Arizona Law Levels Waste Playing Field For Public, Private Sectors–NWRA

Allan Gerlat, News Editor

April 7, 2015

3 Min Read
Arizona Law Levels Waste Playing Field For Public, Private Sectors–NWRA

Arizona has adopted legislation aimed at requiring fair competition between municipalities and private waste and recycling companies in the state, a move endorsed by the National Waste & Recycling Association (NWRA).

The new law expands a piece of legislation passed in 2000 that requires municipalities that collect waste outside their jurisdiction to pay a fee on that revenue comparable with taxes that private companies have to pay. The new bill, SB 1187 that was signed into law by Gov. Doug Ducey, expands the payment in lieu of tax requirements to post-collection activities, the Washington-based NWRA said in a news release.

Post collection includes material recycling facilities (MRFs), transfer stations and landfills.

The Arizona chapter of NWRA led the effort on the new legislation as well as the original law.

“This bill will now fully assure a level playing field when public sector operators chose to compete outside their political jurisdiction with the private sector,” said Chris Coyle, chairman of the Arizona chapter.

The new law calls for any city or town providing that waste or collection outside of its boundaries to “make an in-lieu contribution to all state, city, town, county and other taxing districts equal to the taxes that would be required of private garbage collection and disposal companies performing the same service.”

The contribution includes not only the value of taxes for land and equipment dedicated to providing services outside of its boundaries and for any net income generated from providing services outside its boundaries, but also requires that the municipality make an in-lieu contribution to the recycling fund equal to the federal taxes that would be required of private companies that deliver the same services.

“We are very pleased that Governor Ducey and the Arizona legislature closed the loop, putting an end to unfair business advantages that municipalities previously had over private entities that delivered the same valuable and important services to Arizona households every day,” said Sharon Kneiss, NWRA president and CEO.

There was no immediate statement on the law from the Silver Spring, Md.-based Solid Waste Association of North America (SWANA), which represents primarily public sector waste operations.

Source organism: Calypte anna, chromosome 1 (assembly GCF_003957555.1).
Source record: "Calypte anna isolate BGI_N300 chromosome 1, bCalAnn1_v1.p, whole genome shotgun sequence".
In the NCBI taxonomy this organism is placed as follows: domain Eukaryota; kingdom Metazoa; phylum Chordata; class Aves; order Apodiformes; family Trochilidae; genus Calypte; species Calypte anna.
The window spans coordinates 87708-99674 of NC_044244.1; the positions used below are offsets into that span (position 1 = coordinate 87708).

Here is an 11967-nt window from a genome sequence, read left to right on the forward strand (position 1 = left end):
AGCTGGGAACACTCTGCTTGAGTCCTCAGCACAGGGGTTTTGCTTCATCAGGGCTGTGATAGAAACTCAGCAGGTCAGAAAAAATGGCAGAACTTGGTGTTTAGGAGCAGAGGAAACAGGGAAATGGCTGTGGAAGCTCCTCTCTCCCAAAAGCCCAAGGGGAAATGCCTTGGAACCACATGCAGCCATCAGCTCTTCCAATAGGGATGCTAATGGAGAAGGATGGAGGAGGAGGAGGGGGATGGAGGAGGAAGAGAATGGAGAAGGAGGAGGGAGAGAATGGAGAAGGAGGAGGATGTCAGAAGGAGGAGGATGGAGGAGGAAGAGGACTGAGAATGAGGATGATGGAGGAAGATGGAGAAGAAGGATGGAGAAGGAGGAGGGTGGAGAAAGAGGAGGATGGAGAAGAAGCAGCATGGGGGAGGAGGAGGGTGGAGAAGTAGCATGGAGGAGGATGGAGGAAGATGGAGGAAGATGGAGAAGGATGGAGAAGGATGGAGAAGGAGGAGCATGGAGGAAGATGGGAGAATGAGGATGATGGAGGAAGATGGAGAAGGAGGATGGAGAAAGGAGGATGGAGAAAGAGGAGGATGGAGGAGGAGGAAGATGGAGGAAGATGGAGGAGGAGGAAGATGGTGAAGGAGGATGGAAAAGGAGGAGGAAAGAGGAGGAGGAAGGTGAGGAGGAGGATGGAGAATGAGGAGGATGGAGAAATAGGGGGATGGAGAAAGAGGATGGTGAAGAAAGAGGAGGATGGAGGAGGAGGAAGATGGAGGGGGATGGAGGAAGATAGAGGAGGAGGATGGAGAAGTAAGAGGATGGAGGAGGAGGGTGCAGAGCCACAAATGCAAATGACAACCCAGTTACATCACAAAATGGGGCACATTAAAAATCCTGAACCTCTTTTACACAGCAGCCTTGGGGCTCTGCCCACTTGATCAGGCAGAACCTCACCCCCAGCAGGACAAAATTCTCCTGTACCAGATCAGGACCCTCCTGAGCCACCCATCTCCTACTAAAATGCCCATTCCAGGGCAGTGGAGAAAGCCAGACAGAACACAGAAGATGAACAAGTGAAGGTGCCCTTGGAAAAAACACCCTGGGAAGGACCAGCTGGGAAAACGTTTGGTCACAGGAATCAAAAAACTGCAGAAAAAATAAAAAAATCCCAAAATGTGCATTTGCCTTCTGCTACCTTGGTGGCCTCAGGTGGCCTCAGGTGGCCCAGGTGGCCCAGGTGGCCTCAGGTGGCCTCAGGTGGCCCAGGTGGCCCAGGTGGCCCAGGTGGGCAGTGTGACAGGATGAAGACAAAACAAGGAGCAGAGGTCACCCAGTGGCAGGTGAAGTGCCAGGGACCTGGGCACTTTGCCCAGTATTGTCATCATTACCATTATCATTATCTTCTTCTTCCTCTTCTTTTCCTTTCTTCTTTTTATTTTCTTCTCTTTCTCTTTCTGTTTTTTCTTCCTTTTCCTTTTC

The two associations have disagreed in the past on solid waste and recycling issues, such as flow control and privatization. But recently, the two groups have supported each other on issues such as safety and the Slow Down to Get Around legislative push of the NWRA.

In December the two groups expressed similar praise and concern about the U.S. Environmental Protection Agency (EPA) proposal to reduce greenhouse gas from power plants. The associations commended the EPA for trying to develop a rule that would reduce greenhouse gas while providing states with flexibility in how to implement the rule. But both groups also expressed concern, however, with the Existing Source proposal, and in particular with the future potential of the EPA to regulate “other entities” not in the fossil fuel electric generating sector.

The two groups in November joined with the EPA and Keep America Beautiful on an initiative to make recycling requirements clearer to Americans. The “Top 10 in the Bin” program aims to better communicate to Americans what materials go into recycling containers.



About the Author(s)

Allan Gerlat

News Editor, Waste360

Allan Gerlat joined the Waste360 staff in September 2011 as news editor. He was the editor of Waste & Recycling News for the first 16 years of its history, and under his guidance the publication won 27 national and regional awards.

Before Waste & Recycling News, Allan worked at another Crain Communications publication, Rubber & Plastics News, which covers rubber product manufacturing. He began with the publication as associate editor and eventually became managing editor, a position he held for nine years.

Allan is a graduate of Ohio University, where he earned a BS in journalism. He is based in Sagamore Hills, in northeast Ohio.

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